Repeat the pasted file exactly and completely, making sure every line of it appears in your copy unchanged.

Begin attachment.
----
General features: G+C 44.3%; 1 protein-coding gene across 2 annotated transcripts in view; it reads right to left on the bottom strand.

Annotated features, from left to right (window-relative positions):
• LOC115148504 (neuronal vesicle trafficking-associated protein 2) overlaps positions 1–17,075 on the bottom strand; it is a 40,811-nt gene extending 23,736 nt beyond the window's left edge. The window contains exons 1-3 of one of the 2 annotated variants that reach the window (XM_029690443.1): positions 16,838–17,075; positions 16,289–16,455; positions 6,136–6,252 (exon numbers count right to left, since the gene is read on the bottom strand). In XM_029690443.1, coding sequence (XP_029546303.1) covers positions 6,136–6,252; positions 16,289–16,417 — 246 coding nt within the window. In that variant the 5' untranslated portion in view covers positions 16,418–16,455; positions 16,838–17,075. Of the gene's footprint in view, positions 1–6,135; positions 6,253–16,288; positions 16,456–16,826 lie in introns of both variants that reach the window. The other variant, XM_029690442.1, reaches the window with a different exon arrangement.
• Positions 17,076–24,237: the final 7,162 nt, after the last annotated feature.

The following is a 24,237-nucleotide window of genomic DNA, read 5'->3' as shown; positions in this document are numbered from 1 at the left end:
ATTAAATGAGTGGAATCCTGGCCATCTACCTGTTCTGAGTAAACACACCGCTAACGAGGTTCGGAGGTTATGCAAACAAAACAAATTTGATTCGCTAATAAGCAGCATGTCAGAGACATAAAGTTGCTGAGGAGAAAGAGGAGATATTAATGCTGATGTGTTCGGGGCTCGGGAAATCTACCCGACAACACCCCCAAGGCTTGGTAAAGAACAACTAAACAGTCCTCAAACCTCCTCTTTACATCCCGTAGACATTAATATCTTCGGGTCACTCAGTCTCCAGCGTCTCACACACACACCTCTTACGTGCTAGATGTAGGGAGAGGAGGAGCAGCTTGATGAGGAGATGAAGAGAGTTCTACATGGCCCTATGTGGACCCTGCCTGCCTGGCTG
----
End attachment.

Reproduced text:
General features: G+C 44.3%; 1 protein-coding gene across 2 annotated transcripts in view; it reads right to left on the bottom strand.

Annotated features, from left to right (window-relative positions):
• LOC115148504 (neuronal vesicle trafficking-associated protein 2) overlaps positions 1–17,075 on the bottom strand; it is a 40,811-nt gene extending 23,736 nt beyond the window's left edge. The window contains exons 1-3 of one of the 2 annotated variants that reach the window (XM_029690443.1): positions 16,838–17,075; positions 16,289–16,455; positions 6,136–6,252 (exon numbers count right to left, since the gene is read on the bottom strand). In XM_029690443.1, coding sequence (XP_029546303.1) covers positions 6,136–6,252; positions 16,289–16,417 — 246 coding nt within the window. In that variant the 5' untranslated portion in view covers positions 16,418–16,455; positions 16,838–17,075. Of the gene's footprint in view, positions 1–6,135; positions 6,253–16,288; positions 16,456–16,826 lie in introns of both variants that reach the window. The other variant, XM_029690442.1, reaches the window with a different exon arrangement.
• Positions 17,076–24,237: the final 7,162 nt, after the last annotated feature.

The following is a 24,237-nucleotide window of genomic DNA, read 5'->3' as shown; positions in this document are numbered from 1 at the left end:
ATTAAATGAGTGGAATCCTGGCCATCTACCTGTTCTGAGTAAACACACCGCTAACGAGGTTCGGAGGTTATGCAAACAAAACAAATTTGATTCGCTAATAAGCAGCATGTCAGAGACATAAAGTTGCTGAGGAGAAAGAGGAGATATTAATGCTGATGTGTTCGGGGCTCGGGAAATCTACCCGACAACACCCCCAAGGCTTGGTAAAGAACAACTAAACAGTCCTCAAACCTCCTCTTTACATCCCGTAGACATTAATATCTTCGGGTCACTCAGTCTCCAGCGTCTCACACACACACCTCTTACGTGCTAGATGTAGGGAGAGGAGGAGCAGCTTGATGAGGAGATGAAGAGAGTTCTACATGGCCCTATGTGGACCCTGCCTGCCTGGCTG